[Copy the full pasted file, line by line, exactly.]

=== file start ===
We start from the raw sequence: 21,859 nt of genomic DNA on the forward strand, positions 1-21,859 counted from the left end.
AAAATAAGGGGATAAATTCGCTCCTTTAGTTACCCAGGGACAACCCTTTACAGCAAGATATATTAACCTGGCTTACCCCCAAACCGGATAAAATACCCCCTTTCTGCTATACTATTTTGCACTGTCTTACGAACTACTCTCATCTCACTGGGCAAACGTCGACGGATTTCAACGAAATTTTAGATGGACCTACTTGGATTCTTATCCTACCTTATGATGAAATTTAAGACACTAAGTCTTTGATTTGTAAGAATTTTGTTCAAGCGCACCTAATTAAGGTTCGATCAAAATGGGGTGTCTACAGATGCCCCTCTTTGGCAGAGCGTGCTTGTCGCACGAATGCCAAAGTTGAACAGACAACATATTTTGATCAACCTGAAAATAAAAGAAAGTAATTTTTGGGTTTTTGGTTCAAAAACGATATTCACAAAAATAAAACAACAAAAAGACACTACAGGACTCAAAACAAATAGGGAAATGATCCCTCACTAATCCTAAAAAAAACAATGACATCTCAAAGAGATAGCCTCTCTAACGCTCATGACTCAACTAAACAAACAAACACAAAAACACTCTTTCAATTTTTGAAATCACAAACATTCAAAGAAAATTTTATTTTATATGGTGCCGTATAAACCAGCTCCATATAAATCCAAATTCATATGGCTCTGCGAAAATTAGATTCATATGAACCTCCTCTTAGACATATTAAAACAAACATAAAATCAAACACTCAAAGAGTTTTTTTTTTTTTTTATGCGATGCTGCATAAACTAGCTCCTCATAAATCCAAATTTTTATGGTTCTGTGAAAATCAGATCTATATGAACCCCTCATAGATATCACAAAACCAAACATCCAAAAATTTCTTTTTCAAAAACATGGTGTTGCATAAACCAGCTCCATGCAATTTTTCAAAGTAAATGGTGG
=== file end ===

We start from the raw sequence: 21,859 nt of genomic DNA on the forward strand, positions 1-21,859 counted from the left end.
AAAATAAGGGGATAAATTCGCTCCTTTAGTTACCCAGGGACAACCCTTTACAGCAAGATATATTAACCTGGCTTACCCCCAAACCGGATAAAATACCCCCTTTCTGCTATACTATTTTGCACTGTCTTACGAACTACTCTCATCTCACTGGGCAAACGTCGACGGATTTCAACGAAATTTTAGATGGACCTACTTGGATTCTTATCCTACCTTATGATGAAATTTAAGACACTAAGTCTTTGATTTGTAAGAATTTTGTTCAAGCGCACCTAATTAAGGTTCGATCAAAATGGGGTGTCTACAGATGCCCCTCTTTGGCAGAGCGTGCTTGTCGCACGAATGCCAAAGTTGAACAGACAACATATTTTGATCAACCTGAAAATAAAAGAAAGTAATTTTTGGGTTTTTGGTTCAAAAACGATATTCACAAAAATAAAACAACAAAAAGACACTACAGGACTCAAAACAAATAGGGAAATGATCCCTCACTAATCCTAAAAAAAACAATGACATCTCAAAGAGATAGCCTCTCTAACGCTCATGACTCAACTAAACAAACAAACACAAAAACACTCTTTCAATTTTTGAAATCACAAACATTCAAAGAAAATTTTATTTTATATGGTGCCGTATAAACCAGCTCCATATAAATCCAAATTCATATGGCTCTGCGAAAATTAGATTCATATGAACCTCCTCTTAGACATATTAAAACAAACATAAAATCAAACACTCAAAGAGTTTTTTTTTTTTTTTATGCGATGCTGCATAAACTAGCTCCTCATAAATCCAAATTTTTATGGTTCTGTGAAAATCAGATCTATATGAACCCCTCATAGATATCACAAAACCAAACATCCAAAAATTTCTTTTTCAAAAACATGGTGTTGCATAAACCAGCTCCATGCAATTTTTCAAAGTAAATGGTGG